Back To Breath: Meditation

I’ve written about weight lifting as a form of meditation but I failed to address what to do if you don’t know how to meditate in the first place. So, meditation as a form of meditation?…redundant? Yes, but you can’t apply meditation techniques to anything until you know the techniques. Here’s to putting the cart back behind the horse where it belongs.

Meditation: What is it and why should it be done?

Meditation is an ancient system of practices that cultivate attention, awareness, inner peace, and calm…even enlightenment. Though there are many (many, many, many) different meditation techniques, they typically fall into three categories:

  • Open Monitoring (OM)
  • Focused Awareness (FA)
  • Combinations of OM and FA
  • Don’t let that intimidate you, though. Trying on meditation is like trying on new clothes. You have to find the right fit and as you progress, so too will your meditation practice.
  • We live in a world full of distraction – moving from shiny object to shiny object and our ability to concentrate on one particular item or task has become severely limited. Meditation builds concentration while simultaneously cultivating mindfulness by encouraging the practitioner to sit and concentrate on a particular item such as the breath, other bodily sensations, an idea such as “love” or a mantra.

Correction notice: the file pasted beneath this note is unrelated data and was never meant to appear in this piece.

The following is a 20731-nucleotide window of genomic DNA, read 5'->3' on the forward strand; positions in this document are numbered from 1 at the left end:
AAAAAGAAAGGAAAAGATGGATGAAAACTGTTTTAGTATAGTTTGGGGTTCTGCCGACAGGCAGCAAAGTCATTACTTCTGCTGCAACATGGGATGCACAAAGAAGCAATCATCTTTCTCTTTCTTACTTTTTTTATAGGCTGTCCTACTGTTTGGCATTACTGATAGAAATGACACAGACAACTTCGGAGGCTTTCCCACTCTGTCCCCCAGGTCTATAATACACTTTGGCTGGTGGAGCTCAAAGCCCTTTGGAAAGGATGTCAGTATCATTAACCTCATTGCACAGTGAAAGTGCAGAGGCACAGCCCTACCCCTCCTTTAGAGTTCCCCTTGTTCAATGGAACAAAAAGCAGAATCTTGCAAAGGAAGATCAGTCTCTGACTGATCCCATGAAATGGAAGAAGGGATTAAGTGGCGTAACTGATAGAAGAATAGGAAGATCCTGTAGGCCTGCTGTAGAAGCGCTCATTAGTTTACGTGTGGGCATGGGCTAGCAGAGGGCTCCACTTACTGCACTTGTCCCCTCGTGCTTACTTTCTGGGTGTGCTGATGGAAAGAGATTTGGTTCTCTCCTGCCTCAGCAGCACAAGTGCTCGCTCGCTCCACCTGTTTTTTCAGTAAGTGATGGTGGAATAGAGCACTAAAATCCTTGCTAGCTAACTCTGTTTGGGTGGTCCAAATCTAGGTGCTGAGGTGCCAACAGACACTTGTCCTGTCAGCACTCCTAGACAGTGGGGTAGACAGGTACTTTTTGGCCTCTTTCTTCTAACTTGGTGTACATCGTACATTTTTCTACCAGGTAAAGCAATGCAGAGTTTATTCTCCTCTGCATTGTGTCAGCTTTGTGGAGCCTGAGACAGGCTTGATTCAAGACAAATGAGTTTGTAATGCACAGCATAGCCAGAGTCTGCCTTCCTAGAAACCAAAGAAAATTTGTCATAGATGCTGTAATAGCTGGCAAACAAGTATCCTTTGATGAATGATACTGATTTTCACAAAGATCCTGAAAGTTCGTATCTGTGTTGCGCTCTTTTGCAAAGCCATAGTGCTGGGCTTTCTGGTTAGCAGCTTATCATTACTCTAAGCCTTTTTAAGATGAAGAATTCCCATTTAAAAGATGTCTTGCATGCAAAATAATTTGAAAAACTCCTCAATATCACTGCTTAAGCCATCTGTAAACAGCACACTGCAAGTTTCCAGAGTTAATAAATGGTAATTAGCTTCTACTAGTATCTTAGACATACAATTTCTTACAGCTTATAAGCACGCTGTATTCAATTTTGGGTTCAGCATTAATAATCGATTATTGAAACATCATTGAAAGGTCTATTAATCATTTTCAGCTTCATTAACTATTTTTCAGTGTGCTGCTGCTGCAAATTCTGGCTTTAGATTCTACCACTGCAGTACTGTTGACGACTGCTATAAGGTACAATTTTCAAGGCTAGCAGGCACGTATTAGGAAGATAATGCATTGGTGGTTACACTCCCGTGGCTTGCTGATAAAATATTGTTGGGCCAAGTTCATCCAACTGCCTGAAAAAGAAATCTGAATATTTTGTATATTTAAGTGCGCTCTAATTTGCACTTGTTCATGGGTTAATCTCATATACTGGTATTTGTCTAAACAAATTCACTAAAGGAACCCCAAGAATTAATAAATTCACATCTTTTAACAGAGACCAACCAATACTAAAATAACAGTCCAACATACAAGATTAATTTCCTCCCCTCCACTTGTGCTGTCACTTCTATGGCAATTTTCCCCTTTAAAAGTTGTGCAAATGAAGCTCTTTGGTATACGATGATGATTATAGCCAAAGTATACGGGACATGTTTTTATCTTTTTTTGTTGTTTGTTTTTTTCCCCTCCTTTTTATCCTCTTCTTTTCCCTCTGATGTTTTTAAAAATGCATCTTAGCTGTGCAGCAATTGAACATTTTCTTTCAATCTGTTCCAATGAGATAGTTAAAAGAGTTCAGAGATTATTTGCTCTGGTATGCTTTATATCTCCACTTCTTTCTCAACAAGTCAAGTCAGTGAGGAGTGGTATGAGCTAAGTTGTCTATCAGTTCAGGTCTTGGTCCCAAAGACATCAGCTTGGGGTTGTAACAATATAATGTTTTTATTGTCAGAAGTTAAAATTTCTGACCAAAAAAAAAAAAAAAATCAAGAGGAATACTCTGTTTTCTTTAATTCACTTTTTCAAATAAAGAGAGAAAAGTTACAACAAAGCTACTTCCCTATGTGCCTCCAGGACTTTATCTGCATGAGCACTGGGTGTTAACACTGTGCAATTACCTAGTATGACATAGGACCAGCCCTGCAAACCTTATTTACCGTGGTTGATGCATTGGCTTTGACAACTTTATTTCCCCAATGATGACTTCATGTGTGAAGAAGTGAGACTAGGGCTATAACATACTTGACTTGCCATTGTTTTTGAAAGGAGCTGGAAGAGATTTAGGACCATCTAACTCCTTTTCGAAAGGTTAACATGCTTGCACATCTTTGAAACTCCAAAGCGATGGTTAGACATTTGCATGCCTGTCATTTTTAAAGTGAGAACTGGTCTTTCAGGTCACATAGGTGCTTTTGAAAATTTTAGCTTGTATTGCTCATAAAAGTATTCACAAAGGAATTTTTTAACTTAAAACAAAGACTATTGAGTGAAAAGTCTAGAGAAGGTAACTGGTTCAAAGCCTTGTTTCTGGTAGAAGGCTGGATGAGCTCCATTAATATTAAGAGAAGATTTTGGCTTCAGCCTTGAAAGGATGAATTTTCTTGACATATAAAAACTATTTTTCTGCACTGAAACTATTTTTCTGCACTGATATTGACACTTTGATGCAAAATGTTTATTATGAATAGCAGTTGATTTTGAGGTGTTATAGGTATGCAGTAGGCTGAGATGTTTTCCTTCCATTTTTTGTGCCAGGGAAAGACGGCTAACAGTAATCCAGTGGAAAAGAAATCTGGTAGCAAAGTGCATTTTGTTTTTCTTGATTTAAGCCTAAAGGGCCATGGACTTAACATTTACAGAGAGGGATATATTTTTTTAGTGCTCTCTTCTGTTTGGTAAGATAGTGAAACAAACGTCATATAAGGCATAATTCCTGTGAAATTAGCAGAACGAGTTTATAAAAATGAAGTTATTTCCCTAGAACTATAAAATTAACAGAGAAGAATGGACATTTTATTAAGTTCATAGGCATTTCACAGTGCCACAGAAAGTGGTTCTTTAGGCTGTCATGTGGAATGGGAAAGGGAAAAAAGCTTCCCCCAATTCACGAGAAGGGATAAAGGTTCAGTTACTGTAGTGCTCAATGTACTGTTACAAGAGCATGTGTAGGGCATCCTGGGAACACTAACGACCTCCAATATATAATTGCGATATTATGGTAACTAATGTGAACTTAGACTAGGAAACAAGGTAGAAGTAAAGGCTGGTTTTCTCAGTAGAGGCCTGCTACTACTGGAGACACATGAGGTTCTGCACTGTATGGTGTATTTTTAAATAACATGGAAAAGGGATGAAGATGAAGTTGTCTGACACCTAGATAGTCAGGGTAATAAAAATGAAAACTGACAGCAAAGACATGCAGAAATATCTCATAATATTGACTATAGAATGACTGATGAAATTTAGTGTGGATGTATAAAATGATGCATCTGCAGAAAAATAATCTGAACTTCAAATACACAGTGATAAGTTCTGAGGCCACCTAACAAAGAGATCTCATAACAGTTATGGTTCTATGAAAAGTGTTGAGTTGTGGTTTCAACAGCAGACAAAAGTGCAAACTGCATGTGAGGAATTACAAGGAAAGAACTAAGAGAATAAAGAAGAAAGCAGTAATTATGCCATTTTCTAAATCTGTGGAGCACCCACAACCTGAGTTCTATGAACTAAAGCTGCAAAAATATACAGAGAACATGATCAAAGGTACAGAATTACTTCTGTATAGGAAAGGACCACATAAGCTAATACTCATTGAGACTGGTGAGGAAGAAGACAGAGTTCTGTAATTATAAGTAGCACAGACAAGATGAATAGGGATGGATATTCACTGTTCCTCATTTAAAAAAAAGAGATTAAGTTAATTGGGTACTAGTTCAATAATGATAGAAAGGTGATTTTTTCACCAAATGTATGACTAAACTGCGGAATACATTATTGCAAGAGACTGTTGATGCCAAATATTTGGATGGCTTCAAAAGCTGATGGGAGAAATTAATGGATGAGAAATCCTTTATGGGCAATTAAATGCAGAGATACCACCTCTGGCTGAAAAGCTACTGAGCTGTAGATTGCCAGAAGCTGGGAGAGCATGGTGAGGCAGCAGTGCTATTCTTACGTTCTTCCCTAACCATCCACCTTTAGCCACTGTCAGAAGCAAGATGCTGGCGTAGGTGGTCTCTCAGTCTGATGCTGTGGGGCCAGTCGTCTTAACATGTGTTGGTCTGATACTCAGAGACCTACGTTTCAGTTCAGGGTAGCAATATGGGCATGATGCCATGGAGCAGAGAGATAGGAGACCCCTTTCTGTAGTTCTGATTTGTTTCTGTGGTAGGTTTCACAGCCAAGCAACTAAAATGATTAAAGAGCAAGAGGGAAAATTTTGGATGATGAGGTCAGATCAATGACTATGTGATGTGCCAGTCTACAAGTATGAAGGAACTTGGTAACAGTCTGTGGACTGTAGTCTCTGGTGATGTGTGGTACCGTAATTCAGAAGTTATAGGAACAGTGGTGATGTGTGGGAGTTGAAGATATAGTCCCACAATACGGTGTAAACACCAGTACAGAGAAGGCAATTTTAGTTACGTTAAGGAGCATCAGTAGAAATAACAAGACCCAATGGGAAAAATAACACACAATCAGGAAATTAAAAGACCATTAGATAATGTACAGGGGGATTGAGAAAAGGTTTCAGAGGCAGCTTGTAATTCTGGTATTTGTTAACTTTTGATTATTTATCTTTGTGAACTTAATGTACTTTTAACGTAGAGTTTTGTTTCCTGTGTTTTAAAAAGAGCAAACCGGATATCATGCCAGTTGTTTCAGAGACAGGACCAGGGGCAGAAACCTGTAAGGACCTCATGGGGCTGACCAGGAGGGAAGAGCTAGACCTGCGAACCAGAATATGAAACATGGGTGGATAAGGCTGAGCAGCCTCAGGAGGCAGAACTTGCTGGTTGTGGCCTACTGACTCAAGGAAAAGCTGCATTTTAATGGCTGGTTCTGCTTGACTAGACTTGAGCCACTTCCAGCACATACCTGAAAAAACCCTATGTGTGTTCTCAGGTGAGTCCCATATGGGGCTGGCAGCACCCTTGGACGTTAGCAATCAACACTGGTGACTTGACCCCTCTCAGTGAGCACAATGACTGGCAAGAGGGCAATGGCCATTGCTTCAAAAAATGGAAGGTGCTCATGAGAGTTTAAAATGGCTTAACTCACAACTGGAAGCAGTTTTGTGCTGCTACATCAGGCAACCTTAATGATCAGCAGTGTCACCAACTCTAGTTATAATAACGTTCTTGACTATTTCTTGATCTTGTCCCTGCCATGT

• Invariably, our minds will interrupt our attempts at focused awareness with thinks like, “What’s for dinner?” “Why did Joe say that earlier?” Will my son make the team? “Red Bouncing Ball”
  • It may also replay an argument, or a moment of passion…we are called not to judge those thoughts as they come into our minds nor should we follow them down the rabbit hole. Rather, meditation encourages us to gently acknowledge the thought and return our concentration back to the object of the meditation. So, if your focus is on counting breaths, you simply return to counting your breaths.
  • This is where a lot of novices give up. First, they assume they have better control over their minds than they actually do and then they assume that because they’re trying to meditate that they should be good at meditating. LoL That’s like someone believing that they should be good at swimming because they’re trying to swim.
  • Another point: if you do count breaths, you’ll want to return to the count of one after a distraction. Sometimes we might become discouraged because we got all the way to 100 only to become distracted and have to return to one. The number isn’t important so don’t attach too much significance to it. Truly, even meditation masters have to start over sometimes.
  • The only way to get good at meditation is by practicing.
  • The mind likes to think and move: it solves problems, invents scenarios, replays our past and predicts the future. Getting it to stop doing that for 10 minutes is sometimes like getting a cat to walk on a leash but both you and I have seen cats walk on a leash. It’s possible! Similarly, it’s possible to get the mind to calm down and focus only on breathing. It just takes persistence, and a little self-compassion.
  • We have a tendency of believing that we are “the mind.” We believe that we are the thoughts that run through our heads and consequently, we allow those thoughts to produce unnecessary and sometimes irrational emotional reactions within our bodies.